1. Evil Unleashed 2. Let Blood Rain 3. Rampage of Revenge 4. Infernal Final Carnage 5. Devoured by Flames 6. Torn Apart 7. Godbeater 8. Killing Spree2007 Candlelight Records
by Ash Levitt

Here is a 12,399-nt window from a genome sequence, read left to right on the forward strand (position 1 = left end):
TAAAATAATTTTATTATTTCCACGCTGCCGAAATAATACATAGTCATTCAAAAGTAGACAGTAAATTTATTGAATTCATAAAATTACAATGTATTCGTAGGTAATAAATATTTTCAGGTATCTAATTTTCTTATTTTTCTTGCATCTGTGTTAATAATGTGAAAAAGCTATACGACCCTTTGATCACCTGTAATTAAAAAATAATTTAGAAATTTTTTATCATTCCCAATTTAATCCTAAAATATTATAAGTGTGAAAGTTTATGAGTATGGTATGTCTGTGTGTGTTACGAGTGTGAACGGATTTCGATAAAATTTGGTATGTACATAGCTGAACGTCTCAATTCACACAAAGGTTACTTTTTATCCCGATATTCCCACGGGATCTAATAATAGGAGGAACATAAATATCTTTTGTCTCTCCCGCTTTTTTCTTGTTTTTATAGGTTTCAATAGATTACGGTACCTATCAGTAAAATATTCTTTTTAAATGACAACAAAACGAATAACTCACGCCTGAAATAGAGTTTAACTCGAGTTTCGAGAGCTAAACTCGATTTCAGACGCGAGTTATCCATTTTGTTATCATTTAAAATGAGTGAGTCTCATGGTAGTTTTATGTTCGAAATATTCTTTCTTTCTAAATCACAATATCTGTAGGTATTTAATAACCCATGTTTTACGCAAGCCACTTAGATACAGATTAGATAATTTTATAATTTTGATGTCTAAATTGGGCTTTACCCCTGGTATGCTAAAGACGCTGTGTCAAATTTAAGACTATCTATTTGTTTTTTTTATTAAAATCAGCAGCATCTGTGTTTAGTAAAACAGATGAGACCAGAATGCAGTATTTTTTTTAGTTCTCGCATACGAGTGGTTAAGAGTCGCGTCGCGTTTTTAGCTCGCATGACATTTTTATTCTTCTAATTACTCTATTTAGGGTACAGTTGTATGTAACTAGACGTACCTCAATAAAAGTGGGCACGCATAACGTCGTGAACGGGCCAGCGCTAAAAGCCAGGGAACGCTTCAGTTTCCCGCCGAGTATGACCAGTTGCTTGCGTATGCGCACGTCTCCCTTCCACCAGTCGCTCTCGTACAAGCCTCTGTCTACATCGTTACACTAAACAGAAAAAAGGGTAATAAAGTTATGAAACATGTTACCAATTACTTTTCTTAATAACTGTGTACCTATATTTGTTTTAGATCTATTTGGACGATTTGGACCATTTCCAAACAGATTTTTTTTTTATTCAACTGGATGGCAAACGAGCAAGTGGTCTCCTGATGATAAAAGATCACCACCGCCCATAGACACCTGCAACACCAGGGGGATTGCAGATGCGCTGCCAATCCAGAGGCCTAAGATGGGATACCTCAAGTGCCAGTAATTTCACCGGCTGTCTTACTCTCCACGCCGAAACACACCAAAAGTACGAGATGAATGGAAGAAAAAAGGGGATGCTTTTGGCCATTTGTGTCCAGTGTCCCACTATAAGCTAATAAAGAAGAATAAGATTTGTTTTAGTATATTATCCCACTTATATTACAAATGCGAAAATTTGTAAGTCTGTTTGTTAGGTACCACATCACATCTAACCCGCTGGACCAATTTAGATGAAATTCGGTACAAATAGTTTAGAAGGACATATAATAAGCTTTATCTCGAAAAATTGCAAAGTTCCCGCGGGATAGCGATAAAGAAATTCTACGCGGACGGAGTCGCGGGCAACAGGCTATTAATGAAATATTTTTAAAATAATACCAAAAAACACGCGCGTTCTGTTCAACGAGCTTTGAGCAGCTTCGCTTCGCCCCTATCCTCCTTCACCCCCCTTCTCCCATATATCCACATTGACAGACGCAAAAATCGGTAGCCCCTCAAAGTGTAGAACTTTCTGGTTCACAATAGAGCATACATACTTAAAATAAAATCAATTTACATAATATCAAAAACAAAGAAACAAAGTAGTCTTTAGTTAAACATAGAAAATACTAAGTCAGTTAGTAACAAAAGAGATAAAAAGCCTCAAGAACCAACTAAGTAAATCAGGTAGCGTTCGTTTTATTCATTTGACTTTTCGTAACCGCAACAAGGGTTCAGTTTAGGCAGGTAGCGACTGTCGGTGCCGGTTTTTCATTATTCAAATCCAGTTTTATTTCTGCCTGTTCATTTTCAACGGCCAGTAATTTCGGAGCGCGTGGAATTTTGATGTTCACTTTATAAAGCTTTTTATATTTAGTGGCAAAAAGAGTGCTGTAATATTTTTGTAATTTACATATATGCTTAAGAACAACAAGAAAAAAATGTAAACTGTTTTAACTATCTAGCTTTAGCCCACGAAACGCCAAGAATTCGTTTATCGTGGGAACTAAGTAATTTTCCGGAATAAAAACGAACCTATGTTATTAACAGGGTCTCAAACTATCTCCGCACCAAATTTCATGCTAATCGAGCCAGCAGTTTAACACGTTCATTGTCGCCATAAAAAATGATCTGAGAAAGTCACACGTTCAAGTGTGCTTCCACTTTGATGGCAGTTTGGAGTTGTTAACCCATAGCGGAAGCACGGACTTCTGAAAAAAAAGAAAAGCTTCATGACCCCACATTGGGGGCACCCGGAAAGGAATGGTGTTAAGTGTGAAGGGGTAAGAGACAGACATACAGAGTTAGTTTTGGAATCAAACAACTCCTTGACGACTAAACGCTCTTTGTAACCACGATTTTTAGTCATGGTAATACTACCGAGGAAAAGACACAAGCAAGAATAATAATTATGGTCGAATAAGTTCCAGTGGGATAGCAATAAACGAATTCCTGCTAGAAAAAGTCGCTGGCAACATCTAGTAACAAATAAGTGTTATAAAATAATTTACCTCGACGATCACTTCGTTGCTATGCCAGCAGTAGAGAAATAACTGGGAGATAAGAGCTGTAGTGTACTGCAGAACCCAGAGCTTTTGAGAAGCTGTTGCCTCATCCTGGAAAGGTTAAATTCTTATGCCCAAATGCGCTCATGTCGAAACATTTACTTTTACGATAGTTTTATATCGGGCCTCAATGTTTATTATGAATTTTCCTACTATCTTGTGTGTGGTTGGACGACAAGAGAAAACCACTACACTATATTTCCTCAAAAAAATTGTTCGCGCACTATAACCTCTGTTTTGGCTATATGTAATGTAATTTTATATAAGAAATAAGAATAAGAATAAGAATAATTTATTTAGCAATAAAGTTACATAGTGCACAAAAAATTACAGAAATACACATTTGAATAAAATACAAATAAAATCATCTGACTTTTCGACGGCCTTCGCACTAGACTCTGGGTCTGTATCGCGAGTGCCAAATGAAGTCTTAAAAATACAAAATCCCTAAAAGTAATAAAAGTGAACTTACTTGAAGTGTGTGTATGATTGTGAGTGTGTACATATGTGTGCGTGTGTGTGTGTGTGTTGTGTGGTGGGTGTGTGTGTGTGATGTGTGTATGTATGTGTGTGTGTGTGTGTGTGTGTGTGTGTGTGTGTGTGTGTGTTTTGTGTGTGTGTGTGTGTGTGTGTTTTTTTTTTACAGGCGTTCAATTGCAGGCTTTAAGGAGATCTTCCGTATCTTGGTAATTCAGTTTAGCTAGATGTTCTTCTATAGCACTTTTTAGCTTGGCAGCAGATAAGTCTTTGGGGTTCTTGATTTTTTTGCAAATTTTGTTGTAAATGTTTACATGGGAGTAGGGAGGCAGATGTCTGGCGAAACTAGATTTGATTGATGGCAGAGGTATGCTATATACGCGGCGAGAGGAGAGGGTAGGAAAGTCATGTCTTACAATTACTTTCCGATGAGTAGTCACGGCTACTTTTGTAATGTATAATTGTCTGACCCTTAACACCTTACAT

Of all the subgenres of metal, thrash has to be the most widely copied. Perhaps this is because of the straight ahead, up tempo style it invokes; or perhaps it's simply because it's been around relatively longer (i.e., early 80's) than many of the newer metal offshoots. Either way, what is a new thrash band going to do that hasn't already been done Maybe that's the wrong approach to take. Instead, maybe we should just take it for what it is in context: a continuation of a musical lineage that isn't supposed to reinvent the wheel but rather use the existing formula while adding detailed touches that keep the wheel moving.If this is the goal, then Blood Tsunami have certainly achieved it. Blood Tsunami makes no bones about what style of metal they play. Similar to Venom's Black Metal album, Blood Tsunami's debut album is simply titled Thrash Metal. If that doesn't tell you what you're getting into with this album (along with the most homoerotic dark fantasy cover art I've seen since the drawings in that creepy kid's notebook in high school), then you're certainly not familiar with metal. The material found on this release is certainly true to its name, reminding the listener of the whole gamut of thrash from classics such as Exodus and Slayer to more modern takes on the genre like the Haunted and Darkest Hour. In that sense, Blood Tsunami doesn't stray too far from the well-worn thrash path of fast drumming behind rhythmic, staccato, harmonized guitar riffs. In another sense, the band adds some nice, subtle details that are reflective of their own sound. Many songs incorporate a bit of a rock feel to certain parts that can even be termed punk or old school hardcore (complete with sing-along vocals). But don't let me mislead you; these are clearly just minor influences of the musicians and not the basis of Blood Tsunami's sound. The guitar and bass work is beautifully melodic at times (as is evident in the instrumental track Godbeater), yet harsh and destructive at others. This sound is fronted by shared vocal duties that combine a harsh, almost black metal-styled scream, with deep growls (akin to the Black Dahlia Murder's vocals). Finally, the drumming is a standout element on Thrash Metal. Similar to his recent work in Scum, Bard Eithun's percussive contributions involve tasteful, precise drumming that does a fine job of changing tempos and feels. Bottom Line: This is thrash, plain and simple. You should know what that means and you should know whether you like it. While there is the occasional riff on Thrash Metal that seems like it's been done before, any listener of any genre of music for any significant length of time should understand that that is partly unavoidable. At the same time, however, Blood Tsunami does an excellent job with this style and puts enough of their own stamp on it to warrant listening and excitement for the band's future.